The Finkbeiner Test: 7 Rules to Avoid Gender Profiling

June 16, 2017

Written by: Vanessa Reich-Shackelford

A compliment is a compliment is a compliment, right? Not according to the Finkbeiner Test.

Film has the Bechdel Test, which asks whether a work of fiction features at least two women (who have names) who talk to each other about something other than a man, but science has taken this investigation one step further and can now claim the Finkbeiner Test.

Is it inappropriate to profile women in STEM in relation to their roles as mothers? Some think so.

The Bechdel Test first appeared in 1985 in a comic strip entitled “Dykes to Watch Out For,” penned by Alison Bechdel. It has become a standard barometer for judging the presence of women in film, despite its limitations. But the Finkbeiner Test, instead of revealing a lack of individuality and agency in fictional women, is designed to call attention to compliments of women based on stereotypes. (For a list of examples of these stereotypes, visit

In 2013, freelancer Christie Aschwanden wrote a post (that has since been removed) on Double X Science, a site dedicated to bring “science to the woman in you, whoever she is, whatever she does.” Though the original post can no longer be found, the Columbia Journalism Review sums up Aschwanden’s creation of the Finkbeiner Test nicely. Aschwanden, the lead writer for science at FiveThirtyEight and a health columnist for The Washington Post, observed:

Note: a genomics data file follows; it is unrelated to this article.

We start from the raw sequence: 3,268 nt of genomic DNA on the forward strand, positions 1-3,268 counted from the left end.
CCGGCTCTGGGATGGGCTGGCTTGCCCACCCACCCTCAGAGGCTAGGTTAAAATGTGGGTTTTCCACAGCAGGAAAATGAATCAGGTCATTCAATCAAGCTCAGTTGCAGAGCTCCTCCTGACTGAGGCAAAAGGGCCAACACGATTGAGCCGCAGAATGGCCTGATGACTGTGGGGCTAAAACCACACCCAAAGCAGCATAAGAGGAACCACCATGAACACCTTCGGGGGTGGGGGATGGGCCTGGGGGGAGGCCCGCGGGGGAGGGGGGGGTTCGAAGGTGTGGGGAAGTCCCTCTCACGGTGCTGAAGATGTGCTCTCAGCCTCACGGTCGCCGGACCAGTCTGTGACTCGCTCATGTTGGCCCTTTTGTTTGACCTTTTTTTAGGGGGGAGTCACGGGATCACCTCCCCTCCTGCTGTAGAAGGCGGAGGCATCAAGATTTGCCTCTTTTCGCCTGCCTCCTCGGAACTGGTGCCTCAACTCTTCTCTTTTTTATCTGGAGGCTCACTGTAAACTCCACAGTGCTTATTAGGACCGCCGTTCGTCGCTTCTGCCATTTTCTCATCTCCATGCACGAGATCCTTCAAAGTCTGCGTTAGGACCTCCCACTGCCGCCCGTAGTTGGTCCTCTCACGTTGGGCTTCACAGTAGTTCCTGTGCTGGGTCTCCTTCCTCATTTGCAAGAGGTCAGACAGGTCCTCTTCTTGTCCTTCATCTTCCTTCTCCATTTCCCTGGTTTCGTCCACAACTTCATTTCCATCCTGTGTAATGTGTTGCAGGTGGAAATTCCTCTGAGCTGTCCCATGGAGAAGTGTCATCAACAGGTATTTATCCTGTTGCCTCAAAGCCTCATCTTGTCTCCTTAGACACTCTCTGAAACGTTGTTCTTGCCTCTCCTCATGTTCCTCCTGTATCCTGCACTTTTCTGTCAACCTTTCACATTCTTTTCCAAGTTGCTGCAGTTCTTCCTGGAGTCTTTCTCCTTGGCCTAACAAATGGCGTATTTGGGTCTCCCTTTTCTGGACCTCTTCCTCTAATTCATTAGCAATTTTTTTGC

“Campaigns to recognize outstanding female scientists have led to a recognizable genre of media coverage. Let’s call it ‘A lady who…’ genre. You’ve seen these profiles, of course you have, because they’re everywhere. The hallmark of ‘A lady who…’ profile is that it treats its subject’s sex as her most defining detail. She’s not just a great scientist, she’s a woman! And if she’s also a wife and a mother, those roles get emphasized too.”

She wrote that such gender profiles are gratuitous, and that pointing out a woman’s accomplishments alongside phrases like “she is married, has two children and has been able to keep up with her research” leads to an “archetype of perseverance.” The seven-part Finkbeiner Test grew out of a story that Aschwanden’s friend, science writer Ann Finkbeiner (pictured at the top of the page), tells regarding an assignment to profile a female astronomer, Andrea Ghez, in Nature. Finkbeiner decided to pretend the subject of her article was just an astronomer, instead of digging into her family and personal life. She has expressed full support for Aschwanden’s test, and thinks it should be applied to general-interest scientist profiles such as those in The New York Times or Nature.

The Finkbeiner Test decries mentioning, in some publications, a woman is the first in her field to achieve recognition. Source: Flickr, user Spudgun67

The Finkbeiner Test has seven parts. In order for a story to pass, it must not mention:

  1. The fact that she's a woman
  2. Her husband's job
  3. Her child-care arrangements
  4. How she nurtures her underlings
  5. How she was taken aback by the competitiveness in her field